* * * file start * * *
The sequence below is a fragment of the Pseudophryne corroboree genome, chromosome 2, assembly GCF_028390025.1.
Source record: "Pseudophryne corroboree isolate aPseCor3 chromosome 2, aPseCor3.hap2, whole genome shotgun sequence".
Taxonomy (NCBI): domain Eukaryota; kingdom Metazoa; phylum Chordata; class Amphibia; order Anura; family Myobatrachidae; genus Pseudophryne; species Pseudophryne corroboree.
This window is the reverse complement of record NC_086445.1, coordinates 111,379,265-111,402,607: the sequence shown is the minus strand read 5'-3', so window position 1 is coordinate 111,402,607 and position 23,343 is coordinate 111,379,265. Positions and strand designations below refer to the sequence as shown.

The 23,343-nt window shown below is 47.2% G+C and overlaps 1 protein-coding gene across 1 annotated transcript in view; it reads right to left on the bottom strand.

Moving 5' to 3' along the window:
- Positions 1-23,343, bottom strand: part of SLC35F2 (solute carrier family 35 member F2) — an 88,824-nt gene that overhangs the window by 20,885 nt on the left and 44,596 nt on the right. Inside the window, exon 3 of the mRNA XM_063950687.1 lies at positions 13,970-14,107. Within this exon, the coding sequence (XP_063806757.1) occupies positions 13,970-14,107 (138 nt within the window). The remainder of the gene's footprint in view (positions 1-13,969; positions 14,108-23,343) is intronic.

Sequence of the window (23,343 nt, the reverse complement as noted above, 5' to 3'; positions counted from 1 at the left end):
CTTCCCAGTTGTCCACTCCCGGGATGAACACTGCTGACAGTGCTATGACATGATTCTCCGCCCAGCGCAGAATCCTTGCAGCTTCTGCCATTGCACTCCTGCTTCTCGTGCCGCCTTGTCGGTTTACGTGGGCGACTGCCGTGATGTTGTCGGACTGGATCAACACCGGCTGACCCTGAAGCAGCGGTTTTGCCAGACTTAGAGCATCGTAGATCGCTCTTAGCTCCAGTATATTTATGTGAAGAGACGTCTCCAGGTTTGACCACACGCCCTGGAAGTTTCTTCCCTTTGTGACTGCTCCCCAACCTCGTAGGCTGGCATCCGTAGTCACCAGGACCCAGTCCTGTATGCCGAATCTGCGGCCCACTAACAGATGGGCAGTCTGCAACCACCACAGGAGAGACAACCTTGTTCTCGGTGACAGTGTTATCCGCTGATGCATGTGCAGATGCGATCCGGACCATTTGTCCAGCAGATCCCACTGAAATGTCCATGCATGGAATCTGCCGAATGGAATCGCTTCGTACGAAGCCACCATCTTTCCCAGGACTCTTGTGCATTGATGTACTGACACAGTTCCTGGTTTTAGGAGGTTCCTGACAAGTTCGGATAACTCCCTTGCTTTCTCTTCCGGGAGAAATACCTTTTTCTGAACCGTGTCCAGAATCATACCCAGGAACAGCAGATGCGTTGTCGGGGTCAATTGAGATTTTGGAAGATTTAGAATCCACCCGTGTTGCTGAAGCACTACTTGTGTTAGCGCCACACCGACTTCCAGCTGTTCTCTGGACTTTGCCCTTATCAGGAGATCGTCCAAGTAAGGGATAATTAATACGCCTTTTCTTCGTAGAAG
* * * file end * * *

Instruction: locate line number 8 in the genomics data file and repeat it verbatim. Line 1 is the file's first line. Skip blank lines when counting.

Sequence of the window (23,343 nt, the reverse complement as noted above, 5' to 3'; positions counted from 1 at the left end):